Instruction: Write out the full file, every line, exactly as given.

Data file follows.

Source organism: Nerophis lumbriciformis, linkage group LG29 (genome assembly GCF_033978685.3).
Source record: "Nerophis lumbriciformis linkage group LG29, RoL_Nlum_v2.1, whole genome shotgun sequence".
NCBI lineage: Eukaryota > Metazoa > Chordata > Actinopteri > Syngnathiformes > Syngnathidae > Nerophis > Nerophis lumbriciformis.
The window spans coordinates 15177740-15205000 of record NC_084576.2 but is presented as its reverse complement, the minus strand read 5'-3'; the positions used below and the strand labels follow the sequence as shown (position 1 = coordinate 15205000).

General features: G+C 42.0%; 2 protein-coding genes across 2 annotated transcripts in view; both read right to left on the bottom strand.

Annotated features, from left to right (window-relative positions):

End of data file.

Source organism: Nerophis lumbriciformis, linkage group LG29 (genome assembly GCF_033978685.3).
Source record: "Nerophis lumbriciformis linkage group LG29, RoL_Nlum_v2.1, whole genome shotgun sequence".
NCBI lineage: Eukaryota > Metazoa > Chordata > Actinopteri > Syngnathiformes > Syngnathidae > Nerophis > Nerophis lumbriciformis.
The window spans coordinates 15177740-15205000 of record NC_084576.2 but is presented as its reverse complement, the minus strand read 5'-3'; the positions used below and the strand labels follow the sequence as shown (position 1 = coordinate 15205000).

General features: G+C 42.0%; 2 protein-coding genes across 2 annotated transcripts in view; both read right to left on the bottom strand.

Annotated features, from left to right (window-relative positions):